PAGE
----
MONDAY, Jan. 7 (HealthDay News) -- Medicare spends more than $1 billion each year for breast cancer screenings such as mammography, according to a new study.
However, all that expenditure may not help produce better results for older women, said Dr. Cary Gross, an associate professor of internal medicine at Yale University School of Medicine. He also directs the Yale Cancer Outcomes, Public Policy, and Effectiveness Research Center.
In the new study, Gross and his colleagues identified more than 137,000 women, aged 66 to 100, who had no history of breast cancer. Gross looked at the costs to fee-for-service Medicare for breast cancer screening during 2006-2007.
The study authors also looked at costs of screening in different regions.
Women living in areas with higher screening costs were as much as 78 percent more likely to be diagnosed with early-stage or in-situ breast cancer as women in regions spending less.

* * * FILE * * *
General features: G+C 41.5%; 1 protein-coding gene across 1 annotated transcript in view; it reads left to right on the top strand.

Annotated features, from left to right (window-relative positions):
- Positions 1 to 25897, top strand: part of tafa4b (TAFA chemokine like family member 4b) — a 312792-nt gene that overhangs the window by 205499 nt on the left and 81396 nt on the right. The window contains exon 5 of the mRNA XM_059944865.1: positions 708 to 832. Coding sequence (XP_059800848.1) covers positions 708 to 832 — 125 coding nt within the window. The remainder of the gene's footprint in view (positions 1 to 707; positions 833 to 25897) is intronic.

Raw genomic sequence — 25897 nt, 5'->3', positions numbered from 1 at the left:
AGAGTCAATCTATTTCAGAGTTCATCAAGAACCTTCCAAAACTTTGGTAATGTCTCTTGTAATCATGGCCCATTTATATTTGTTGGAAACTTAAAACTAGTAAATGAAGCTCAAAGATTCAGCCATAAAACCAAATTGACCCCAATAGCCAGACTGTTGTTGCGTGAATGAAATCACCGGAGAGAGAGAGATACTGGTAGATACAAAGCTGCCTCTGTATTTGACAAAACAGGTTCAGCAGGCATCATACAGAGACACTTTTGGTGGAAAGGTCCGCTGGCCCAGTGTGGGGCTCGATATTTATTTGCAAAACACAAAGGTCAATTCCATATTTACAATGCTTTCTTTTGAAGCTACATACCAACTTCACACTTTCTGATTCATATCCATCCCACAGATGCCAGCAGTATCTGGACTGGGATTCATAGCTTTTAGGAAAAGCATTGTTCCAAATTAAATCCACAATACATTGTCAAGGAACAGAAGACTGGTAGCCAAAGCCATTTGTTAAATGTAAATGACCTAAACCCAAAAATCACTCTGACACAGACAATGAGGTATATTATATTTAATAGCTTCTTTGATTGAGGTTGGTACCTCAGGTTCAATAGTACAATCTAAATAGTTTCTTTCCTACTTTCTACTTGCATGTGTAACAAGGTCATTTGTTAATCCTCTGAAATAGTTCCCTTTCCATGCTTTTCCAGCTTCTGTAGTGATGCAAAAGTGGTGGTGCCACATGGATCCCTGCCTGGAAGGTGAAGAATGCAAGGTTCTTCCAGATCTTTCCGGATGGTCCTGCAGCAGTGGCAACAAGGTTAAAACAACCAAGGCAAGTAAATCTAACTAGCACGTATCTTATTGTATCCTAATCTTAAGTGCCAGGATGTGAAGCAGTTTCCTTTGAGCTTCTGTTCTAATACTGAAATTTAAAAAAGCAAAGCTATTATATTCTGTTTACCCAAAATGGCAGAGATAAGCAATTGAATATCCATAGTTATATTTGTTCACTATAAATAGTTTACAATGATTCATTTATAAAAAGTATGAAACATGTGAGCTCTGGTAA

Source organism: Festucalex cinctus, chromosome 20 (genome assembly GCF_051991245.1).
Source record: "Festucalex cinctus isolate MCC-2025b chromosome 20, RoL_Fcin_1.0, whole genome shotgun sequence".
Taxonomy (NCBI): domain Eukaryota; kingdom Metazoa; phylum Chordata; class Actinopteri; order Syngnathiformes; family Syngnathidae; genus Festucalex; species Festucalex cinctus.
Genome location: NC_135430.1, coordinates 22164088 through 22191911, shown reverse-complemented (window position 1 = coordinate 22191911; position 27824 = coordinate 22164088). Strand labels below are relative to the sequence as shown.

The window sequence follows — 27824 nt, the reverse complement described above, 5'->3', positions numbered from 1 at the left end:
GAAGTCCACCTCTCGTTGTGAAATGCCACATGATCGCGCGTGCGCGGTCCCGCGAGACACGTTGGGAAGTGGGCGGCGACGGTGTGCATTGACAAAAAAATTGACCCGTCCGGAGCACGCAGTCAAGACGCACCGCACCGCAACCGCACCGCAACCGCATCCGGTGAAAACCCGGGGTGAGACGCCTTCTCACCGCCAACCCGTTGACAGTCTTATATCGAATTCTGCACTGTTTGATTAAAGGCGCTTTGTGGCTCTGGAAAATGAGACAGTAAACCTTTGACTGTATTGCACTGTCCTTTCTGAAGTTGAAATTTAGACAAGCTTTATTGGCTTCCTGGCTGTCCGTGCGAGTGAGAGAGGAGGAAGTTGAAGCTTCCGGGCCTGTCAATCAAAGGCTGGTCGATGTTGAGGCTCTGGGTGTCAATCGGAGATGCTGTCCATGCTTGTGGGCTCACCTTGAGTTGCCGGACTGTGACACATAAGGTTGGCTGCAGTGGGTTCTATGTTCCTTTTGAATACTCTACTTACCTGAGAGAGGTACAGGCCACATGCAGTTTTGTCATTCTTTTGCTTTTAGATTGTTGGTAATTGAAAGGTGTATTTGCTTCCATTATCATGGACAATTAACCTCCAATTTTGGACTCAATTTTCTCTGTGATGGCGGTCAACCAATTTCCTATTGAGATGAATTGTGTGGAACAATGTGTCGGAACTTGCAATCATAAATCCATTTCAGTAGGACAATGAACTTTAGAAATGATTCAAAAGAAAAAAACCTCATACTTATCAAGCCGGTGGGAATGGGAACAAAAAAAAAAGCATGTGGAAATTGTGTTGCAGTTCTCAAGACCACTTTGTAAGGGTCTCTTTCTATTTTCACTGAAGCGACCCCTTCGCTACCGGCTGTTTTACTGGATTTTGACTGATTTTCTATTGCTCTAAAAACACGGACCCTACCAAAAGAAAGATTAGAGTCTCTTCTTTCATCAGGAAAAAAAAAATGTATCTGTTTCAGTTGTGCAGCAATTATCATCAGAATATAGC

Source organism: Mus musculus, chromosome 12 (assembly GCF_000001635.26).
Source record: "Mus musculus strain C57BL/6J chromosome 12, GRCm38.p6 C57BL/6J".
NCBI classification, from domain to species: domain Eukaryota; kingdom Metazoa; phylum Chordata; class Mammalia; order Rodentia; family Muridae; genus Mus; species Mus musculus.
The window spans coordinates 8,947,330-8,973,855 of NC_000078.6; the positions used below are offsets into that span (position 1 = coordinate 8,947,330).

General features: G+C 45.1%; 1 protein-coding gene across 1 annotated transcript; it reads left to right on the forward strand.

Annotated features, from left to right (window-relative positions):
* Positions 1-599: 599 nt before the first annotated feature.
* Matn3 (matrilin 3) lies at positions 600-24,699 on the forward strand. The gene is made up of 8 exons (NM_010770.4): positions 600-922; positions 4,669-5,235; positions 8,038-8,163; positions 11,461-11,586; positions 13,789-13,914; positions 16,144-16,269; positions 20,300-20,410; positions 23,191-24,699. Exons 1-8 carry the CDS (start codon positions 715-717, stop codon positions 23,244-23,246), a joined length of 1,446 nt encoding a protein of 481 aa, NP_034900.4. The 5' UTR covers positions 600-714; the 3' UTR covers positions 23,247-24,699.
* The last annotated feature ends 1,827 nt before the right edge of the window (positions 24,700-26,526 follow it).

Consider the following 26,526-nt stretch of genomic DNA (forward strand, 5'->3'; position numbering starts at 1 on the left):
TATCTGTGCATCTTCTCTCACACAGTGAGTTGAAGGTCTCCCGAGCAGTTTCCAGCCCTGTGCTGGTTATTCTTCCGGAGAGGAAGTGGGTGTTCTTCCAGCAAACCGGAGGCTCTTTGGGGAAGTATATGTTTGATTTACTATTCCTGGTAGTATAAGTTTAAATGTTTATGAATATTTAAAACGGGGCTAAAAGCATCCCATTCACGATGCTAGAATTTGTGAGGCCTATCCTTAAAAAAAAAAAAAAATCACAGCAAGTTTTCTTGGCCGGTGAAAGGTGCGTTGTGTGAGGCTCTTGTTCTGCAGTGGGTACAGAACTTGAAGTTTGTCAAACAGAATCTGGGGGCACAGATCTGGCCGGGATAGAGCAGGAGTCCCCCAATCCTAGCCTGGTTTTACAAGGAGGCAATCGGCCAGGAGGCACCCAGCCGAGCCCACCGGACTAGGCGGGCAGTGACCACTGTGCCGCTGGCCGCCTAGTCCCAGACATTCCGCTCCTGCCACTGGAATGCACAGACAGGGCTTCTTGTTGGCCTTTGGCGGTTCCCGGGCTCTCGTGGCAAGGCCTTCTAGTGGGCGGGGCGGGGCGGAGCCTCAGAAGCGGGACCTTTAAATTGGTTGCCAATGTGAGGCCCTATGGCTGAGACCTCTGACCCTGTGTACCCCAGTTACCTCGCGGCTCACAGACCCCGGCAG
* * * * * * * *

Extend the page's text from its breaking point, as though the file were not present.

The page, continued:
However, regardless of how much was spent on screening, it didn't make a difference in diagnosing late-stage cancers, the investigators found.
This suggests "overdiagnosis" of breast cancers in the regions spending the most on screening, Gross said. This means a cancer that was diagnosed may not have been problematic during a woman's lifetime. However, other experts argue that it's difficult to determine which cancers will become a threat to health.
The study is published online Jan. 7 in JAMA Internal Medicine.
The variation in screening costs by regions, Gross said, is driven by newer and more expensive screening technologies such as digital mammography and computer-aided detection. The costs varied greatly by region of the country, from $42 to $107 per person.
In older women, he said, research is lacking about whether the newer technologies produce better health outcomes.
The overall screening costs of a billion
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